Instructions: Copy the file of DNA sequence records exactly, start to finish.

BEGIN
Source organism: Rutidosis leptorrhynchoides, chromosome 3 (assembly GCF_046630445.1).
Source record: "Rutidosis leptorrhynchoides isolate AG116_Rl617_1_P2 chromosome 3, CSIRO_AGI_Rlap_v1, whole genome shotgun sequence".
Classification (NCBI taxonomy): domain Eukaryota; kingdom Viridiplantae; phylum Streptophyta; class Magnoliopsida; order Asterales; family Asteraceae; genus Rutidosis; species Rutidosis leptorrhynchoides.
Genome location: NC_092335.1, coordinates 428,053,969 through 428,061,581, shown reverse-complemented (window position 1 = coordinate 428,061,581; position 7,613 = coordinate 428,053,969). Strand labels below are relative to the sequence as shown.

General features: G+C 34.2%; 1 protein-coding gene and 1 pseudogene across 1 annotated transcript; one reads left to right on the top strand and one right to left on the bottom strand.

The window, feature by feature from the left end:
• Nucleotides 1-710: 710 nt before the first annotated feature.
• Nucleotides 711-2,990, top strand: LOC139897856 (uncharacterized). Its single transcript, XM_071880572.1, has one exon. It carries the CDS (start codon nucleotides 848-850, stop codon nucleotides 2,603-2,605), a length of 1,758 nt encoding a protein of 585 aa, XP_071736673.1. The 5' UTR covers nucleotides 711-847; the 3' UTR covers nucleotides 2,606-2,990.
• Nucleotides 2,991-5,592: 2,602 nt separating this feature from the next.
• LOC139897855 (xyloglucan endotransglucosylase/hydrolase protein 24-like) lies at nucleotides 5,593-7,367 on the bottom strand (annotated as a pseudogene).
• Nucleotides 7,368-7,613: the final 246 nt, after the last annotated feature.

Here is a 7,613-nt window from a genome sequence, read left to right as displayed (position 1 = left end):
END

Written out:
Source organism: Rutidosis leptorrhynchoides, chromosome 3 (assembly GCF_046630445.1).
Source record: "Rutidosis leptorrhynchoides isolate AG116_Rl617_1_P2 chromosome 3, CSIRO_AGI_Rlap_v1, whole genome shotgun sequence".
Classification (NCBI taxonomy): domain Eukaryota; kingdom Viridiplantae; phylum Streptophyta; class Magnoliopsida; order Asterales; family Asteraceae; genus Rutidosis; species Rutidosis leptorrhynchoides.
Genome location: NC_092335.1, coordinates 428,053,969 through 428,061,581, shown reverse-complemented (window position 1 = coordinate 428,061,581; position 7,613 = coordinate 428,053,969). Strand labels below are relative to the sequence as shown.

General features: G+C 34.2%; 1 protein-coding gene and 1 pseudogene across 1 annotated transcript; one reads left to right on the top strand and one right to left on the bottom strand.

The window, feature by feature from the left end:
• Nucleotides 1-710: 710 nt before the first annotated feature.
• Nucleotides 711-2,990, top strand: LOC139897856 (uncharacterized). Its single transcript, XM_071880572.1, has one exon. It carries the CDS (start codon nucleotides 848-850, stop codon nucleotides 2,603-2,605), a length of 1,758 nt encoding a protein of 585 aa, XP_071736673.1. The 5' UTR covers nucleotides 711-847; the 3' UTR covers nucleotides 2,606-2,990.
• Nucleotides 2,991-5,592: 2,602 nt separating this feature from the next.
• LOC139897855 (xyloglucan endotransglucosylase/hydrolase protein 24-like) lies at nucleotides 5,593-7,367 on the bottom strand (annotated as a pseudogene).
• Nucleotides 7,368-7,613: the final 246 nt, after the last annotated feature.

Here is a 7,613-nt window from a genome sequence, read left to right as displayed (position 1 = left end):